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The Mexican government reported the lowest recorded levels of Monarchs after conducting their annual census in the butterflies' winter home. With Monarchs occupying only 2.94 acres of forest, the latest figures mark a 59 percent decline from just two years ago, likely exacerbated by droughts and high temperatures in the American Midwest, where the Monarch seeks food in the summer. Urge the EPA to intervene before it’s too late!
Goal: 30,000 Progress: 21,341
Sponsored by: The Rainforest Site

The monarch butterfly is one of the most recognizable and revered butterflies in all the world.

Each year, the monarchs begin a remarkable journey when they fly north to lay their eggs—some as far as 3,000 miles. For three brief generations, each lasting only one or two months, the monarchs mate and breed. The fourth generation of butterflies then returns to Mexico where they hibernate in a remote forest for six to eight months, until it is time to repeat the process.

It is a process that has continued uninterrupted for 250,000 years, but the last 15 years have seen dwindling numbers. In the US, modern pesticides are killing milkweed, a primary source of nutrition. In Mexico, illegal loggers destroy their habitat.

Don't let this crown jewel slip away. Urge the EPA to develop a monarch butterfly rescue plan.

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Dear Deputy Administrator Bob Perciasepe:

The beautiful monarch butterfly is facing some tough times. This North American symbol of majesty and peace has seen a sharp increase in habitat and food source loss over the past few years, which can mostly be attributed to illegal logging and modern pesticides.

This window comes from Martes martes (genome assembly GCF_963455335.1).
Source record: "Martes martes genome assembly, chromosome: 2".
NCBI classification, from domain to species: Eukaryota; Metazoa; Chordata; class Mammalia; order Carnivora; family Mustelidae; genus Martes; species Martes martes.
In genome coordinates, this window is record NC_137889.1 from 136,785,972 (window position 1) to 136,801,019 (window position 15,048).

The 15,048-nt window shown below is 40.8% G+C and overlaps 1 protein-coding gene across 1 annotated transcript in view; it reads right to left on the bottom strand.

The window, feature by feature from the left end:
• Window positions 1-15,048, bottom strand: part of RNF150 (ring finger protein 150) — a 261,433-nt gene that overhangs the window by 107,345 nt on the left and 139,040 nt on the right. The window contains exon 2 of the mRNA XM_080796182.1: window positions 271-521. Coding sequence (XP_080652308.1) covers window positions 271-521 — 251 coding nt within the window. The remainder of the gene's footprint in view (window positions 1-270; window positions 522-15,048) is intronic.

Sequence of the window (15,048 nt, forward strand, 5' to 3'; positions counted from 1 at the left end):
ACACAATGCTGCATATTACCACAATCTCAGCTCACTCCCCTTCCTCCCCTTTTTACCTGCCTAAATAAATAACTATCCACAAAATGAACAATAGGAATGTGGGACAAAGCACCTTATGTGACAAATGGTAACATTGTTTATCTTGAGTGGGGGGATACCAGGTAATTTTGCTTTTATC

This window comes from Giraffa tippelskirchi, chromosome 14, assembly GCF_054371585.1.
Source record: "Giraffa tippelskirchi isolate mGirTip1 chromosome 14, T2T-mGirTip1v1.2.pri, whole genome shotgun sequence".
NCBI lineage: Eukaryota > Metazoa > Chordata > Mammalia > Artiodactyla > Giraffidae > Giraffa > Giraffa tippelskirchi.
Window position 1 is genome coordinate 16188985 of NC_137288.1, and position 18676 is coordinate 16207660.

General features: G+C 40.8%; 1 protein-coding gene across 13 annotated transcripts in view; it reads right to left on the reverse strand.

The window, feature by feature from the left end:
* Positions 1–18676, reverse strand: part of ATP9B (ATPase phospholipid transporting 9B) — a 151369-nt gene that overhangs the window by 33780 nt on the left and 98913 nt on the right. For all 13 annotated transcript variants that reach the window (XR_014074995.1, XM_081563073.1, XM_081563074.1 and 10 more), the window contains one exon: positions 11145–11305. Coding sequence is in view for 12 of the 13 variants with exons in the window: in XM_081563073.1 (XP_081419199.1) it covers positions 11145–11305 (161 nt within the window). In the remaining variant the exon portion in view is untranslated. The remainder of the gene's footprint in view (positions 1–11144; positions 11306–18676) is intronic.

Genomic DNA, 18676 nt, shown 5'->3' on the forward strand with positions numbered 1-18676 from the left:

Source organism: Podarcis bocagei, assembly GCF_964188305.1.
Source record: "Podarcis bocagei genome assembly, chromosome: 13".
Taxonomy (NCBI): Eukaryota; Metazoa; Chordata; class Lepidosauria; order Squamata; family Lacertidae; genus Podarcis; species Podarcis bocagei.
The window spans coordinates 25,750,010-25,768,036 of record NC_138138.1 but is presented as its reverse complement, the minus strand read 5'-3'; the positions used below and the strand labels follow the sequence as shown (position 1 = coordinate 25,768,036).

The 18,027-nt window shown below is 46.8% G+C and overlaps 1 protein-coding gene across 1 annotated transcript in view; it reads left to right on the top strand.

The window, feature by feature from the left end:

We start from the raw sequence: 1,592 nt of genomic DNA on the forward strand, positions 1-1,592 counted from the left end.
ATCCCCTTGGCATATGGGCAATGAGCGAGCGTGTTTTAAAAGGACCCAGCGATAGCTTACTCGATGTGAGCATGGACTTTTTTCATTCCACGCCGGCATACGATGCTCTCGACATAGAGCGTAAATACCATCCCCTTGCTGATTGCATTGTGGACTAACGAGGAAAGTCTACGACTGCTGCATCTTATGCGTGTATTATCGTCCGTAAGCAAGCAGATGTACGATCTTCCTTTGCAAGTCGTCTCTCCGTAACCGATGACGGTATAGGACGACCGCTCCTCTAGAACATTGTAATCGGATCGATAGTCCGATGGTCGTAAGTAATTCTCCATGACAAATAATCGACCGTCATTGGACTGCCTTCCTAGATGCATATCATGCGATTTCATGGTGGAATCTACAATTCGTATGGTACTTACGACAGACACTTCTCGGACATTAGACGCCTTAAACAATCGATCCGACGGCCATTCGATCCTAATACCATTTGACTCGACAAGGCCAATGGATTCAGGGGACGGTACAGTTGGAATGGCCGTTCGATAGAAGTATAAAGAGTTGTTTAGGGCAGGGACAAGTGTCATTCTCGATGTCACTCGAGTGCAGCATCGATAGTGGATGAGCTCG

The monarch butterfly has a fascinating and unique life cycle. Each year when the cycle begins, the butterflies fly north to lay their eggs. Three sets of generations are born within the next few months, and survive by feeding on their chosen source of nutrition—the milkweed plant. In fall, the fourth generation migrates thousands of miles to warmer climates like Mexico, where they band together in massive droves and hibernate in Oyamel trees.

But both ends of this life cycle are now being threatened. Farmers in the United States have begun using pesticides that kill off milkweed, and logging in Mexico continues to deplete the monarch habitat. The butterflies are facing trouble in each step of their growth.

I am writing in hopes that you will acknowledge this growing problem and devise a strategy to save our majestic monarch from further destruction.

Thank you.

Petition Signatures


Oct 30, 2014 Grace Gorelick
Oct 30, 2014 Anton Puglisi
Oct 30, 2014 Laurie Grady
Oct 30, 2014 heidi rodriguez
Oct 29, 2014 Miquel López López
Oct 29, 2014 Linda Turner What will you do when there are none left. Can you make a butterfly??
Oct 29, 2014 Ruth McNaughton
Oct 29, 2014 JOHN MANION
Oct 29, 2014 liliane DI PAOLO
Oct 29, 2014 Sandra Ainsley
Oct 29, 2014 hanh doan
Oct 29, 2014 Rosemary Webber
Oct 29, 2014 Linda Gilmore
Oct 29, 2014 Kay McDermott
Oct 29, 2014 Christiane Santos
Oct 29, 2014 Melnda Mueller
Oct 29, 2014 Victoria Robison
Oct 29, 2014 Tim Gilleland
Oct 29, 2014 Patti Lewis I grow milk weed just so I have monarchs. We watch the caterpillars eat the milk weed then make its chrysalis and bloom into a beautiful Monarch butterfly. its magical.
Oct 29, 2014 Elizabeth connolly
Oct 29, 2014 KAITLIN Crocker
Oct 28, 2014 sue chin
Oct 28, 2014 sandra mueller
Oct 28, 2014 (Name not displayed) Please save the beautiful Monarch!!
Oct 28, 2014 Marilyn Yoder
Oct 28, 2014 Kelly Janocko
Oct 28, 2014 Suzanne LaFleche Wake up!
Oct 28, 2014 JAMES VERKADE
Oct 28, 2014 Becky Newman
Oct 28, 2014 ann Petermeier
Oct 28, 2014 (Name not displayed)
Oct 28, 2014 (Name not displayed) Must save the flutterbies
Oct 28, 2014 Sharon A
Oct 28, 2014 Pamela Llewellyn Stop extinction now!!!
Oct 28, 2014 Daisy Quintero
Oct 28, 2014 Stacey Iaconelli
Oct 28, 2014 Pat Laurent
Oct 28, 2014 Mark Updegrove
Oct 28, 2014 Marion Gomez I'm doing my part
Oct 28, 2014 (Name not displayed)
Oct 28, 2014 Travis Bryant
Oct 28, 2014 Pam Smith
Oct 28, 2014 Anne Hobbs
Oct 28, 2014 stephanie monserrate
Oct 28, 2014 Emily Quarfot
Oct 28, 2014 popescu afrodita
Oct 28, 2014 aggelenia makri
Oct 28, 2014 Peggy Wasylishen
Oct 28, 2014 Rachel Maddox
Oct 28, 2014 Leanne Conklin

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